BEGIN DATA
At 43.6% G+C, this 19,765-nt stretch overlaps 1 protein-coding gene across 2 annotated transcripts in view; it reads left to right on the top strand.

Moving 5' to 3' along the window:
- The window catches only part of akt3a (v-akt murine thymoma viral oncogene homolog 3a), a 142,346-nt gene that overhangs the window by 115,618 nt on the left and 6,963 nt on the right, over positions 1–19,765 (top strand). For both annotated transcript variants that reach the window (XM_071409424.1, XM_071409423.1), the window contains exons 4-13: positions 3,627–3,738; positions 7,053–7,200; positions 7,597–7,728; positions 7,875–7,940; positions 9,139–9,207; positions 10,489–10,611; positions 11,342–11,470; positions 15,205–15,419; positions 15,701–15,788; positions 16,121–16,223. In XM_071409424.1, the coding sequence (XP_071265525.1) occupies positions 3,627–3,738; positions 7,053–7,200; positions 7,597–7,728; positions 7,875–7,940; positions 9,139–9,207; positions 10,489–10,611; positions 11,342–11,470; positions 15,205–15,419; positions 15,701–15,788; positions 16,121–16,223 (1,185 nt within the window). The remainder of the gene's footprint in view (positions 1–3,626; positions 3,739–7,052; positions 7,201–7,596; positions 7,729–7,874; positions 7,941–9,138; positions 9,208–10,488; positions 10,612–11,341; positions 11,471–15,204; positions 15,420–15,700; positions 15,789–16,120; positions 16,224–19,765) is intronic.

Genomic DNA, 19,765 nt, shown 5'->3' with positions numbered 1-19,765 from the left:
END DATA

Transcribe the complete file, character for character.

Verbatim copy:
At 43.6% G+C, this 19,765-nt stretch overlaps 1 protein-coding gene across 2 annotated transcripts in view; it reads left to right on the top strand.

Moving 5' to 3' along the window:
- The window catches only part of akt3a (v-akt murine thymoma viral oncogene homolog 3a), a 142,346-nt gene that overhangs the window by 115,618 nt on the left and 6,963 nt on the right, over positions 1–19,765 (top strand). For both annotated transcript variants that reach the window (XM_071409424.1, XM_071409423.1), the window contains exons 4-13: positions 3,627–3,738; positions 7,053–7,200; positions 7,597–7,728; positions 7,875–7,940; positions 9,139–9,207; positions 10,489–10,611; positions 11,342–11,470; positions 15,205–15,419; positions 15,701–15,788; positions 16,121–16,223. In XM_071409424.1, the coding sequence (XP_071265525.1) occupies positions 3,627–3,738; positions 7,053–7,200; positions 7,597–7,728; positions 7,875–7,940; positions 9,139–9,207; positions 10,489–10,611; positions 11,342–11,470; positions 15,205–15,419; positions 15,701–15,788; positions 16,121–16,223 (1,185 nt within the window). The remainder of the gene's footprint in view (positions 1–3,626; positions 3,739–7,052; positions 7,201–7,596; positions 7,729–7,874; positions 7,941–9,138; positions 9,208–10,488; positions 10,612–11,341; positions 11,471–15,204; positions 15,420–15,700; positions 15,789–16,120; positions 16,224–19,765) is intronic.

Genomic DNA, 19,765 nt, shown 5'->3' with positions numbered 1-19,765 from the left: